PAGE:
“Distancing” and other poems by Jessamine O’Connor


Meet me for coffee

Not a cup of tea, a pint or just ‘meet me’
because I want to wait awkward at a counter beside you
with the steam spluttering, the espresso machine knocking
and our overdressed elbows almost touching.

I want to sit opposite you at a small table
that can never be small enough, absorbing the heat
of your hidden knees and then eyes when I catch you
watching me lick the froth off my lips.

I want us to be both fiddling with our round white cups,
thumbing the holes that make the handles,
intense with conversation while idling our fingers
around and around those curves.

I want to be alone with you in a clamorous place
where no one will notice what’s not being said,
that’s why I say safely, meet me for coffee,
instead of suggesting something else.

Winner of the Poetry Ireland Butlers Café competition 2017


You visit my room, punctually
as if it’s an appointment
and I’m never quite ready
after waiting for days.
Time isn’t the same here,
like being very far away from the earth
then landing
to find everything’s changed, everyone
gone. Anyway, you come to my room
and we sit on the single bed
which doubles as couch, chair and table,
share food off a tray made pretty with a scarf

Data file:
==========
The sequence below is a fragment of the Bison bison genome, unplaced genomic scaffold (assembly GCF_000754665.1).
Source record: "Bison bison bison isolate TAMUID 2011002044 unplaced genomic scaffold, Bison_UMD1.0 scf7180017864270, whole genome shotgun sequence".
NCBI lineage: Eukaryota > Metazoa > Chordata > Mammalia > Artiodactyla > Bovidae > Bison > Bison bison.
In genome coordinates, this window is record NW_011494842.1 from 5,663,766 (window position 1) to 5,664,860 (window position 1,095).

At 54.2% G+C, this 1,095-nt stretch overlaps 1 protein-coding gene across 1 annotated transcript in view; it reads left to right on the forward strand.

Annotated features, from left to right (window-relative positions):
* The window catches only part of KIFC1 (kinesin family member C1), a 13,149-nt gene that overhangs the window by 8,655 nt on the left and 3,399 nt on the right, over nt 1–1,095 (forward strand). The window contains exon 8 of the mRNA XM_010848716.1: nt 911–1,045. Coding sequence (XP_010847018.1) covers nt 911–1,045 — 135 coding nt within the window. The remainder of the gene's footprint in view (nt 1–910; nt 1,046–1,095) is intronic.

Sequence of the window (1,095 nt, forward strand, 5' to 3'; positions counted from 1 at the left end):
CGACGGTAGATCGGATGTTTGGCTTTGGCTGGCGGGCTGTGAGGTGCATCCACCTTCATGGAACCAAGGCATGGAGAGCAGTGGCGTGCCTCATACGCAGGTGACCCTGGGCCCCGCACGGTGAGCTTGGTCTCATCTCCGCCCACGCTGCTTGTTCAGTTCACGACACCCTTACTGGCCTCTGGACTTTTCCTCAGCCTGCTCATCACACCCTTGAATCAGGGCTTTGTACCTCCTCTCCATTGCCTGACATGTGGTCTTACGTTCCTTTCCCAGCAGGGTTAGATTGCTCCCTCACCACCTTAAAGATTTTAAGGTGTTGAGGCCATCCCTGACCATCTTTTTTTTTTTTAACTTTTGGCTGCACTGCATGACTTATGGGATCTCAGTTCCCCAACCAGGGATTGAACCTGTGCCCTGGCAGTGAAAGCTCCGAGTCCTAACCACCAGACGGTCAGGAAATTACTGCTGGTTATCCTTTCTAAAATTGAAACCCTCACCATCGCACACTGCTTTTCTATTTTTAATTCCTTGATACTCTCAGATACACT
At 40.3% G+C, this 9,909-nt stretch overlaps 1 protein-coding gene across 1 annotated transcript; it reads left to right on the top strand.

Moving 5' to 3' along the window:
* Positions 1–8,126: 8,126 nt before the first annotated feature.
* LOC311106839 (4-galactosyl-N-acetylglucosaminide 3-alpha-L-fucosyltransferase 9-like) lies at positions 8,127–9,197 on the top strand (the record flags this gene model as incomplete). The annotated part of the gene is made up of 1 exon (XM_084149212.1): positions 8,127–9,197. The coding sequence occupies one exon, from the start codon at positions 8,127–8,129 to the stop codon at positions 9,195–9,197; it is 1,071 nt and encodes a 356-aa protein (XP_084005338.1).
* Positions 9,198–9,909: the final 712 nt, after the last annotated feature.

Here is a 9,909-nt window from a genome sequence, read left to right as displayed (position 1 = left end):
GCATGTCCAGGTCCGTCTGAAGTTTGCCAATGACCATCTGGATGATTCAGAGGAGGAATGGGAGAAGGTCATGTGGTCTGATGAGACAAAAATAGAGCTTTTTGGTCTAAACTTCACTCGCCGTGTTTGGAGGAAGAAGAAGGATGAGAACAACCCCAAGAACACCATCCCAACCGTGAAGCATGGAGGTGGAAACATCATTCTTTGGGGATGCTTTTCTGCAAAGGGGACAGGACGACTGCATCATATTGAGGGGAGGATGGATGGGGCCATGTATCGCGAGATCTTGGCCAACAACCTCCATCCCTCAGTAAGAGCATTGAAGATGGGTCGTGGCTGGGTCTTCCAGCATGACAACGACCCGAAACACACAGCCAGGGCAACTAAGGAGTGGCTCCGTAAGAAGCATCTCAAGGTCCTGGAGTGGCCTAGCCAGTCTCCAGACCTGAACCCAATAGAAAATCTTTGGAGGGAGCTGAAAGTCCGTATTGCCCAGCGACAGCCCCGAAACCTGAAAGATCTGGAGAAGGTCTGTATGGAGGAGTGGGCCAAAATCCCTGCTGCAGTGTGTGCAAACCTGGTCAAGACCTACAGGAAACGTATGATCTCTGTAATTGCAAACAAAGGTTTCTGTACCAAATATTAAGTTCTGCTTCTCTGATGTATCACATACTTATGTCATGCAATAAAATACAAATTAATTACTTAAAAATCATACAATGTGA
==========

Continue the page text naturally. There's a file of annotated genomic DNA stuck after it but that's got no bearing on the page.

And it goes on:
on which I lay saucers
holding olive oil, zaatar, bread for dipping
and on the one large plate I own, arrange
orange segments in a rainbow
over pomegranate jewels, and although
these are sour and dry to the tongue
here, you say you love them, crunch
enthusiastically, laugh at anything.
We laugh a lot
spluttering through the trench between us.

This room is temporary, for six weeks
then twelve, then Christmas, and now it’s a year
and soon it will be two.
Things accumulate. A kettle,
an electric steamer, stacks of bowls,
cling film. I store food in the chest of drawers,
crouch at the mirror and offer you seeds,
demonstrate how they open: place between
your front teeth, vertically, like this, and pop.
Sunflowers. The taste of sun.

Sometimes I don’t leave my room for days,
pick from the drawer, dried fruit, crackers, tahini.
No one misses me or calls and it’s better inside, alone,
than enduring the queue and noise. Then you visit.

It’s been forever since I spoke
so struggle with the words, your language, my voice.
I apologise, and you laugh because I’m only waking up
and this is our appointed time
but shrug everyone here is always late,
and I explain that this is because we have nothing
to wake up for, no time to keep,
just cycles of light and dark that creep up on the window
punctuated by meals, if you remember
to walk down to the feeding area.

We gossip about the other residents, you encourage me
to speak with so-and-so, they’re really nice,
you think all the people here are nice, now you’ve learnt
how to say hello
and compliment their beautiful children,
wishing us all to be friends
and I have to ask
are you friends with everyone you know?

Then time is up.
So soon? I won’t beg
but implore you, stay, another tea,
more bread, different fruit, anything
but see: you are leaving,
because you always leave.
You have to be somewhere else.
You have somewhere else you can be.

Smiling, kissing your cheeks, one – two – three
I lock the door in your face. Space is empty.